Corn, Soybeans May Open Higher on China Rate Cut; Wheat May Rise

What follows are opening calls for U.S. grain and oilseed markets, which open at 5 p.m. on the Chicago Board of Trade.

-- Corn futures may open 1 cent to 2 cents a bushel higher on the Chicago Board of Trade as demand may rise after China cut borrowing costs for the first time since 2008 and loosened controls on banks’ lending rates in an effort to spur the economy, Dewey Strickler, the president of Ag Watch Market Advisers in Franklin, Kentucky, said by telephone.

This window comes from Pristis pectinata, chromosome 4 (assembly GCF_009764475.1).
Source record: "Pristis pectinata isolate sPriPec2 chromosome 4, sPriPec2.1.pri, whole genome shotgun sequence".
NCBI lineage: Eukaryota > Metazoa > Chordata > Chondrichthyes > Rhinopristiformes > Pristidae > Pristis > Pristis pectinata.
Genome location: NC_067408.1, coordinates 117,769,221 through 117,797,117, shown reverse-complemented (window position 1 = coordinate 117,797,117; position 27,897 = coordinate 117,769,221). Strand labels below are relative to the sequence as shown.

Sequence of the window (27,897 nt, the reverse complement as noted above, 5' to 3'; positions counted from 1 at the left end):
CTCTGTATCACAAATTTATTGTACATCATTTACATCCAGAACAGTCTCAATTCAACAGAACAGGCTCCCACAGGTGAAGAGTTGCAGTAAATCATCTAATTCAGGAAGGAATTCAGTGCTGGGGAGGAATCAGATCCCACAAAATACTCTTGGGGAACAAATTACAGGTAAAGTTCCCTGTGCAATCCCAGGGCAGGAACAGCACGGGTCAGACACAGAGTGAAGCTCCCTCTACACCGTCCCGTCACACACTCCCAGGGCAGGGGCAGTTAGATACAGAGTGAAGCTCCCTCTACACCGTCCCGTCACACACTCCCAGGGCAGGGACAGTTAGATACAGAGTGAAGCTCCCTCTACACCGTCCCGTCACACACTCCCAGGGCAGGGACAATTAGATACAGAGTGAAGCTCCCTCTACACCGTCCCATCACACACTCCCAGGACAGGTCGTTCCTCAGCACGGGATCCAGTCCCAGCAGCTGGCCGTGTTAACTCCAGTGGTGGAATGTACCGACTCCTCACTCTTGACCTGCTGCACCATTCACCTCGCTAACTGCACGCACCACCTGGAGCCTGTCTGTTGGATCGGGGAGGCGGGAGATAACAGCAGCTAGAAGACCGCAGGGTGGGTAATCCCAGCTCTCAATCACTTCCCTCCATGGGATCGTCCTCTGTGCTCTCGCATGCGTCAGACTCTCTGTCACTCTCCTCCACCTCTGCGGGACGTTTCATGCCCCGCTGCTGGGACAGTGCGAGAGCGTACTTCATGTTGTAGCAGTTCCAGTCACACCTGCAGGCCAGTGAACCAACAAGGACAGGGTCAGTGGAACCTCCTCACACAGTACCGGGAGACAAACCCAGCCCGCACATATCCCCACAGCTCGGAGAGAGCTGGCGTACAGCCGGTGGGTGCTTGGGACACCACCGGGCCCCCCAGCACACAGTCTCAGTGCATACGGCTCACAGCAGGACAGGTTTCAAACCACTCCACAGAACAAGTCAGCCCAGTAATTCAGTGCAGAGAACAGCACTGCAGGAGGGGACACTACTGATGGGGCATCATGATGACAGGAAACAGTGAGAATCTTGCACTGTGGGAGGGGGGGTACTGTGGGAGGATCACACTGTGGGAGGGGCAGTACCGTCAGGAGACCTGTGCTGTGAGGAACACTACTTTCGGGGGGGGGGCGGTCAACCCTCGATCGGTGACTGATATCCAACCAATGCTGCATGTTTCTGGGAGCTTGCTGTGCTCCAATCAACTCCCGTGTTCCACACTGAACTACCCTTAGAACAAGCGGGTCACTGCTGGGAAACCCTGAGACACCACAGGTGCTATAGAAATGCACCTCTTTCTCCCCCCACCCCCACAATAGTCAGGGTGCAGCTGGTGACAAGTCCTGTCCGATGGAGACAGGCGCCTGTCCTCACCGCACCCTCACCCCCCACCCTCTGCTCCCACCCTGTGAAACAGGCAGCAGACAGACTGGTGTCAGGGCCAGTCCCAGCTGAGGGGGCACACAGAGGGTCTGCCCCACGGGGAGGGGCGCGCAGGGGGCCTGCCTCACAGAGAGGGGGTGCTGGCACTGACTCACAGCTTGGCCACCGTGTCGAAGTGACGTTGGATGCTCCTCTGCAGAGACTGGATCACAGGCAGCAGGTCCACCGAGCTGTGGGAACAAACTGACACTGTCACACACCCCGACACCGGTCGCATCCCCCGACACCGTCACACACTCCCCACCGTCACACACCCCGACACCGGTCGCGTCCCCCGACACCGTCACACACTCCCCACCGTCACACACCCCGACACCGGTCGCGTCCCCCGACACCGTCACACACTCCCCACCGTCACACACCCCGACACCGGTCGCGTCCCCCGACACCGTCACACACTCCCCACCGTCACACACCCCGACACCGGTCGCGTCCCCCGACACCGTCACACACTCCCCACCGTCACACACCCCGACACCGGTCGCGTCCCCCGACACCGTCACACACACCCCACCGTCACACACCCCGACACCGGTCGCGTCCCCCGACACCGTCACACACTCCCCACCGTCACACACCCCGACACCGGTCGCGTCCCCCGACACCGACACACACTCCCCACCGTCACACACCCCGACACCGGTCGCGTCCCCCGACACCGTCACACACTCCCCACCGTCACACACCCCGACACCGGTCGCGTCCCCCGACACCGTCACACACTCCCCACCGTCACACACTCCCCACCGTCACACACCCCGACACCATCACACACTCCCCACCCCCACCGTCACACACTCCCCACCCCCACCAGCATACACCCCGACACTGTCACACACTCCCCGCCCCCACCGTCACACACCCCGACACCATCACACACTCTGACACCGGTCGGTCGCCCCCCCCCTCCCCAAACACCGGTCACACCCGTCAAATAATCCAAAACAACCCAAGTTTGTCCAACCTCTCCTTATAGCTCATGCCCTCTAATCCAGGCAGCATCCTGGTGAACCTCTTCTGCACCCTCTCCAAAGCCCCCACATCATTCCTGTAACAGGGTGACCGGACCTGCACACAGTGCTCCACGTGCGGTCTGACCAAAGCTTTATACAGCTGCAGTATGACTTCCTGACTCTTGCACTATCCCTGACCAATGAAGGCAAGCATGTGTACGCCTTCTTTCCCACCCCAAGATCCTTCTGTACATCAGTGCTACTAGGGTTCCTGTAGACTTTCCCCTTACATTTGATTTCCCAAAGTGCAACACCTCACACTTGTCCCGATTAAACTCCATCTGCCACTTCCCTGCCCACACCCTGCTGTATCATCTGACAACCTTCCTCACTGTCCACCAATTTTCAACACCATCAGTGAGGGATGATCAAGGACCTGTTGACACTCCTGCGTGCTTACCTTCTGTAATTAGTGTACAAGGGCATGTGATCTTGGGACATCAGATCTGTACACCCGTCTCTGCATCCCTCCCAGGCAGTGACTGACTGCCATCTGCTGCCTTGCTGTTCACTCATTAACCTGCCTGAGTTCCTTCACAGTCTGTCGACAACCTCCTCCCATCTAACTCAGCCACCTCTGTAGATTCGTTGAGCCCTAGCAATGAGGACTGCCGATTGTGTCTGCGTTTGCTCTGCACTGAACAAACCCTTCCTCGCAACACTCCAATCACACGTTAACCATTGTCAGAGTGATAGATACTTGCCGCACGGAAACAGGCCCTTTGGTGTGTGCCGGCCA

-- Soybean futures may open up 2 cents to 3 cents a bushel in Chicago on expected increases in demand from China and as warm, dry weather in the U.S. curbs crop prospects, Strickler said. Soybean-oil futures are expected to open 0.1 cent to 0.2 cent higher per pound, and soybean-meal futures may open $2 to $3 higher per 2,000 pounds.

-- Wheat futures may open 2 cents to 3 cents a bushel higher on the CBOT, the Kansas City Board of Trade and the Minneapolis Grain Exchange as demand may climb and as dry weather in the eastern U.S. Midwest may hurt plants that are about to be harvested, Strickler said.

To contact the reporter on this story: Tony C. Dreibus in Chicago at tdreibus@bloomberg.net.

To contact the editor responsible for this story: Steve Stroth at sstroth@bloomberg.net

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